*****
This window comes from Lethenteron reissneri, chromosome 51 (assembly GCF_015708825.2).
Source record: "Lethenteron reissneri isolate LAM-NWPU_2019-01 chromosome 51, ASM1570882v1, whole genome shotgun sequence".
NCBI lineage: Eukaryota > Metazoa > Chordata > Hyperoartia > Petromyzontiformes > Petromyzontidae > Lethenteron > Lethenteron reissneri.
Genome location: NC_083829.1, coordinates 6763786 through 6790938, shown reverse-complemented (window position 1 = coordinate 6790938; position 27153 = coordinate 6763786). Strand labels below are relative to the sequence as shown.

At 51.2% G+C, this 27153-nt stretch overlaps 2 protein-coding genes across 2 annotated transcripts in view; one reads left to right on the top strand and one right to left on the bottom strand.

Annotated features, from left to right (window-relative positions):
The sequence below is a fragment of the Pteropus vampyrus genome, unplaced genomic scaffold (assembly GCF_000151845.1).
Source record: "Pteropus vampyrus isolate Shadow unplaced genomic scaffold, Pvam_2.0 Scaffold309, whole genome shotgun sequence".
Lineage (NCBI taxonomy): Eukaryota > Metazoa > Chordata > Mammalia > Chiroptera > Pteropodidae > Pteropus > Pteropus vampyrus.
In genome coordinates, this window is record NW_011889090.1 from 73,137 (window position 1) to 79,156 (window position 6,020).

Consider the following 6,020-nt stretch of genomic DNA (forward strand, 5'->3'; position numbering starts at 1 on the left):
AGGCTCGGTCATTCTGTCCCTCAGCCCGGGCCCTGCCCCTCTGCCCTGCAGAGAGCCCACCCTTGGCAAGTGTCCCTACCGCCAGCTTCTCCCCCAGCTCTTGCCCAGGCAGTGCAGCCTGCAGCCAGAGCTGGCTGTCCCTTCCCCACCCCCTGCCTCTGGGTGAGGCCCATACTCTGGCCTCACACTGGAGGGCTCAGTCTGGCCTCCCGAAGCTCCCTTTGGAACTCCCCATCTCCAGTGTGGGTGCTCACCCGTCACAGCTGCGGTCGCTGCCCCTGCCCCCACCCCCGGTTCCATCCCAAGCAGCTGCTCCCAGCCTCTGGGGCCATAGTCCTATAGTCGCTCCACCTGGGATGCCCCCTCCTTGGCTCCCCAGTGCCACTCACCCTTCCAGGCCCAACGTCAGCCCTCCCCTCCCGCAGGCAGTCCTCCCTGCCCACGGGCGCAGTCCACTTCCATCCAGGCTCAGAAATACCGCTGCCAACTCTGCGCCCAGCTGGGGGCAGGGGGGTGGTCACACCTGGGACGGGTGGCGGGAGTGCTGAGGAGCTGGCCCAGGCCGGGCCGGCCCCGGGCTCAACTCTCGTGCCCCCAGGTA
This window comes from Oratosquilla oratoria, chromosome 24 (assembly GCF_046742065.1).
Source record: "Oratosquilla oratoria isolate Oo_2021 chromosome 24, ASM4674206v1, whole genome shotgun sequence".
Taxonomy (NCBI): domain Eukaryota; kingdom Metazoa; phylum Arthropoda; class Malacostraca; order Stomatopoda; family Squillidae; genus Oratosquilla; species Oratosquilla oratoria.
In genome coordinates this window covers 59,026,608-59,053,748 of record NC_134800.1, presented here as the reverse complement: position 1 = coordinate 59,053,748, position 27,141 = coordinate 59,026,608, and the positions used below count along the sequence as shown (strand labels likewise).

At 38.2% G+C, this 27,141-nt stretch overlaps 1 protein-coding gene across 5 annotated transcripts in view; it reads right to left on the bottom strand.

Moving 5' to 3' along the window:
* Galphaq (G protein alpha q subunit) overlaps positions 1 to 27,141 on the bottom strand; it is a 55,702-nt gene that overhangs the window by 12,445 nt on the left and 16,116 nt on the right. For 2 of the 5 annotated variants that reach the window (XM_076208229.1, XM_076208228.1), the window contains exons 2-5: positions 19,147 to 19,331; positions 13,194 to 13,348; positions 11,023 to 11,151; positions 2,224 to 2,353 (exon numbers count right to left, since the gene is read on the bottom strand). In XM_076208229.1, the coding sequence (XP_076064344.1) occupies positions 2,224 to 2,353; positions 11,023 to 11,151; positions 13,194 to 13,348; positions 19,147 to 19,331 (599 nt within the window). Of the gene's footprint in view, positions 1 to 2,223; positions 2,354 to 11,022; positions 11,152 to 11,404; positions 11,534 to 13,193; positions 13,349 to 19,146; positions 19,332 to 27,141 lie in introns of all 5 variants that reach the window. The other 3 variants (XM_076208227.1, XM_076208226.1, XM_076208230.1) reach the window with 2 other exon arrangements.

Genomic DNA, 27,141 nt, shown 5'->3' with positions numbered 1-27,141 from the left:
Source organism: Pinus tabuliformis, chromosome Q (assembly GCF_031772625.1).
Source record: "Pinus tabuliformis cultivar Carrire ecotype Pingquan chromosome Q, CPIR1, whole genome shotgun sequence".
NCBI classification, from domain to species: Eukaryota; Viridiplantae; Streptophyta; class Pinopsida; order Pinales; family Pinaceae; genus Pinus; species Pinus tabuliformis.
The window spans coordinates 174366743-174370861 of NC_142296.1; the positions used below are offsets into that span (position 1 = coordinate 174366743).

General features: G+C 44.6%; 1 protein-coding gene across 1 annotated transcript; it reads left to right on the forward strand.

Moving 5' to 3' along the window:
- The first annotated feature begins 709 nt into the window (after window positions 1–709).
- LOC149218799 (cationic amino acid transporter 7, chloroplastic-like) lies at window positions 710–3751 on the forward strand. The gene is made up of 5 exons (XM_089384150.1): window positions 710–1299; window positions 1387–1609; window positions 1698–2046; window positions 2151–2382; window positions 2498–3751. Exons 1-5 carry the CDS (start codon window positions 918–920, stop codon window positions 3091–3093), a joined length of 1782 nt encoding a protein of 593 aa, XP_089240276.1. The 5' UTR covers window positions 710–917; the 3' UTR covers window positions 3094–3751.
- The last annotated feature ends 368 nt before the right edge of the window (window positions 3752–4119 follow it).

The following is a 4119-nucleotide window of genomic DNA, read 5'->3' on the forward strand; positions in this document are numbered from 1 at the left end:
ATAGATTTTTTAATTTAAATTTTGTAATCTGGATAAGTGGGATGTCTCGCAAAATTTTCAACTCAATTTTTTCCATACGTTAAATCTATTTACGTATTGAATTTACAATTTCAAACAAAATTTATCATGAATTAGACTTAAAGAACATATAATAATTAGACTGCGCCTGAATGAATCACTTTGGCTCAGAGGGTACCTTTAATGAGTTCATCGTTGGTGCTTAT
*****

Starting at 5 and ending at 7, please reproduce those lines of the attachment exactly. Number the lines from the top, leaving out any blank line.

At 51.2% G+C, this 27153-nt stretch overlaps 2 protein-coding genes across 2 annotated transcripts in view; one reads left to right on the top strand and one right to left on the bottom strand.

Annotated features, from left to right (window-relative positions):
The sequence below is a fragment of the Pteropus vampyrus genome, unplaced genomic scaffold (assembly GCF_000151845.1).